- “Sorry to Bother You” is one of the most powerful and originally told movies of the year.
- Lakeith Stanfield gives one of his best performances yet in his young career, as he’s the face of director Boots Riley’s examination of class, race, and greed in an altered present-day Oakland.
Every weekend we pick an indie movie currently playing in theaters we think is definitely worth your time and money, and this week’s is “Sorry to Bother You.”
If you love movies you probably had quite a fulfilling summer, but if you still haven’t seen Boots Riley’s fantastic debut feature “Sorry to Bother You,” the summer movie season isn’t over for you yet.
A fantastical look at class, race, and greed, “Atlanta” star Lakeith Stanfield gives one of his best performances yet as Cassius “Cash” Green, a telemarketer in Oakland who discovers an incredible talent at his job that propels him to becoming a top “Power Caller”: he can talk like a white person. This unique gift leads to him being able to sell anything over the phone, even high-powered weapons and human labor. Though his friends, who are trying to organize a union at the company, and his socially conscious girlfriend, Detroit (played perfectly by Tessa Thompson), try to make Cash understand he’s a part of the problem, the money is just too good for Cash to step away. He gets so deep in the company that he comes face-to-face with the CEO he’s doing the selling for, Steve Lift (Armie Hammer). And then things get really interesting (and by interesting, I mean weird).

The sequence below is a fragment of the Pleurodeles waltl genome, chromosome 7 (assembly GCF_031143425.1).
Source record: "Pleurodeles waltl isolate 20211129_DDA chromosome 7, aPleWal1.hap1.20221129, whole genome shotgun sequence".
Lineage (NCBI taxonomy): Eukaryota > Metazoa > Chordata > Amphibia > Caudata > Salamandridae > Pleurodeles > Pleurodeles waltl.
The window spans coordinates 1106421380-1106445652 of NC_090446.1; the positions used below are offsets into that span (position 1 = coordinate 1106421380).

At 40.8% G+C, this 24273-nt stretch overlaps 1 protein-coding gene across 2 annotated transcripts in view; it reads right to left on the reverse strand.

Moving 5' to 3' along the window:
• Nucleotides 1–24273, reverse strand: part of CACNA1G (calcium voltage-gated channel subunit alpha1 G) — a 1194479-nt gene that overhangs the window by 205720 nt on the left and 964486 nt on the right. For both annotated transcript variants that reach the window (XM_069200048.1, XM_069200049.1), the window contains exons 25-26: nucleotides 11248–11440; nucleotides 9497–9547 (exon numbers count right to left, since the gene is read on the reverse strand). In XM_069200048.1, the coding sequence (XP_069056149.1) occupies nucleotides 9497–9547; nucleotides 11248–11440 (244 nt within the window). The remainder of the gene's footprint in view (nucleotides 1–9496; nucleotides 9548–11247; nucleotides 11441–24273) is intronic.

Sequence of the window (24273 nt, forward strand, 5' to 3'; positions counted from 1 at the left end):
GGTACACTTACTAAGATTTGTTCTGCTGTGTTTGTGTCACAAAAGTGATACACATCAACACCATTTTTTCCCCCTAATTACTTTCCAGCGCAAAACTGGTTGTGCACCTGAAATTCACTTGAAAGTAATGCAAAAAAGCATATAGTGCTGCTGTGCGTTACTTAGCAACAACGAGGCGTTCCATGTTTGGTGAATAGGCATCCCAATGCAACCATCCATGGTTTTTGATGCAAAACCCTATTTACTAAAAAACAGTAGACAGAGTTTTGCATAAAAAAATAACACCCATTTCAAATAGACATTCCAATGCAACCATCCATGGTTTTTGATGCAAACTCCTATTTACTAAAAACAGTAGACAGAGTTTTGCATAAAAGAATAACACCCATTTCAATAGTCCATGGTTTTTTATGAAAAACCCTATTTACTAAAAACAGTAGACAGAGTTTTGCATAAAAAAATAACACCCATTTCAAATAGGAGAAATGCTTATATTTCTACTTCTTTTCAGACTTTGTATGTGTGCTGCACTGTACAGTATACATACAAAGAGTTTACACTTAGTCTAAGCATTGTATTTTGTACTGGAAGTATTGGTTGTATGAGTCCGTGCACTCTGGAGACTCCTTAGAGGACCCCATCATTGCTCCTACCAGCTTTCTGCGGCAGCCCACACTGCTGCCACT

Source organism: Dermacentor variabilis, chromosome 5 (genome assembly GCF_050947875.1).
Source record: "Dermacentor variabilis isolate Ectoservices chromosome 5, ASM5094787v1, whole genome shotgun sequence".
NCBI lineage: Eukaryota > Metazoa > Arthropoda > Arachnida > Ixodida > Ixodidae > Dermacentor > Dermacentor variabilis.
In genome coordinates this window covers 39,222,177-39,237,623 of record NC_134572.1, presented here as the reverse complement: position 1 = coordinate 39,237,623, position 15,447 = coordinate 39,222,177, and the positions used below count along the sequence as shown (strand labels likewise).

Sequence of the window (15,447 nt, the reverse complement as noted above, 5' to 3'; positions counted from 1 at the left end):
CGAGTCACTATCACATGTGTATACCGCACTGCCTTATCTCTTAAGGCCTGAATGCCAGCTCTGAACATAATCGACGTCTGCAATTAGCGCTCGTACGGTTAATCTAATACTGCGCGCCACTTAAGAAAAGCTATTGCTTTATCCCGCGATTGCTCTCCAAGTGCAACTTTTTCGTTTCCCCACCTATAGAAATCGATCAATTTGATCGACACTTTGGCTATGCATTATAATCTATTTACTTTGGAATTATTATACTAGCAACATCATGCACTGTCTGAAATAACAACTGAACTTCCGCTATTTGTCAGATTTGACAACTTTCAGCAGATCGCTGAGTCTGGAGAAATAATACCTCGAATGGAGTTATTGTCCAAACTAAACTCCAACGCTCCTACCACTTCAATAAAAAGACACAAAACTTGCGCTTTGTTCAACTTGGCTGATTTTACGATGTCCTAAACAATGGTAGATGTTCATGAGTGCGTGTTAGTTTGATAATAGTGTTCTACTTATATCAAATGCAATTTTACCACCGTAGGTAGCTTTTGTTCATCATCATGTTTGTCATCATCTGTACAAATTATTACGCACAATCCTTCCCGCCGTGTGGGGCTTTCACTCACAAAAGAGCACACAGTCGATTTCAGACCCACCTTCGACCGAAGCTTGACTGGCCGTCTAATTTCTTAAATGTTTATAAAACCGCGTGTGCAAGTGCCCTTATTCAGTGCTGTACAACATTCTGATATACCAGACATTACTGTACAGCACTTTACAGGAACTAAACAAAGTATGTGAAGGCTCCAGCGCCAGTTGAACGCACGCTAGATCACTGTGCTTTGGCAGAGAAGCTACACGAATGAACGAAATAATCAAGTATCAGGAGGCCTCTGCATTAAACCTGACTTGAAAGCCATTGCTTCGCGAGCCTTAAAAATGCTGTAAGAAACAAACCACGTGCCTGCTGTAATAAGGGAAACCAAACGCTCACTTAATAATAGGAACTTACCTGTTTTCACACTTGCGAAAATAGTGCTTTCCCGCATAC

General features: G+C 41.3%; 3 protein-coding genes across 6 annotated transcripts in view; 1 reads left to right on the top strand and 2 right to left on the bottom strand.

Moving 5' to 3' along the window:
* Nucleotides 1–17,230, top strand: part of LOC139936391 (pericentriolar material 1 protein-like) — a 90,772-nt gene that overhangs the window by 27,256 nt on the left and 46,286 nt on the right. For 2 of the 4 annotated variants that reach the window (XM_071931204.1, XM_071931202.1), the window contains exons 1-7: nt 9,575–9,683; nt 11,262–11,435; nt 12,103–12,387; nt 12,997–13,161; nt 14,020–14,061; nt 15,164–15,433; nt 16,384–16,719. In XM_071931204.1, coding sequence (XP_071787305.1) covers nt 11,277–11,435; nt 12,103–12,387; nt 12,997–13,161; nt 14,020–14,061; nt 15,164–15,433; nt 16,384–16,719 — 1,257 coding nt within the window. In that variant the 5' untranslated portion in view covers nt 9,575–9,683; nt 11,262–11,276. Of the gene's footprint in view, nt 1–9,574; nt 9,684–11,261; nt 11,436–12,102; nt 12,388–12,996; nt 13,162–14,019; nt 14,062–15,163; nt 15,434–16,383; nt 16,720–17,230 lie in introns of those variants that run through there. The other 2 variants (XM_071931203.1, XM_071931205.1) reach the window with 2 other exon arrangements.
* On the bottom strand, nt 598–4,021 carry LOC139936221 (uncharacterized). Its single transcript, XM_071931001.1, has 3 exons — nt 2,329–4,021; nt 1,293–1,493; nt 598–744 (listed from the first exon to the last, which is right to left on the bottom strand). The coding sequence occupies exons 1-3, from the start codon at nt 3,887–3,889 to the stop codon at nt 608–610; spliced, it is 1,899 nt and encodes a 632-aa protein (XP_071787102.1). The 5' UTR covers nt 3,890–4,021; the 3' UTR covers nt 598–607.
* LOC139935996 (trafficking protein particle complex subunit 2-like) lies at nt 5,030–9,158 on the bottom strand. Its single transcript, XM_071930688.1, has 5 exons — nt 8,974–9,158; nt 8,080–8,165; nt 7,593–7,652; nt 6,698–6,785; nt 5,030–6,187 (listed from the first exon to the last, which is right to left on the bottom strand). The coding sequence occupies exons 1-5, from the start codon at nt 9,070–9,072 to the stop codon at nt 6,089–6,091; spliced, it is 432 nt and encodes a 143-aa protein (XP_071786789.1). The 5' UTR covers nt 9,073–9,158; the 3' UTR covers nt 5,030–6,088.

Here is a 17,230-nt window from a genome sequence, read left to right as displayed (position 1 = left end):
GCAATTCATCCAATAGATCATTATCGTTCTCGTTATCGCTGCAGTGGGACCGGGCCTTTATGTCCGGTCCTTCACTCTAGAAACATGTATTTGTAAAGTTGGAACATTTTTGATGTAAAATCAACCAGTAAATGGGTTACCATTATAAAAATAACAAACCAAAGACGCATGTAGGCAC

Riley mixes comedy and an important social message to deliver a movie that gets more fascinating and outlandish the deeper you go. And it’s the incredible talents of Stanfield – whose ability to go from perfect comedic timing to heartfelt emotional pain at the turn of a switch – that makes Riley’s insane story work on the screen. In the hands of a lesser actor, the movie would crumble into manufactured shock value.
Along with great supporting performances by Thompson, Danny Glover, and Terry Crews (David Cross is the one behind Cash’s white voice), the movie has top-notch production design to put you in a skewed reality, reminiscent of a Michel Gondry movie.
Nothing is as it seems in this movie, and that’s what makes it so memorable.
Our indie movie picks from previous weekends: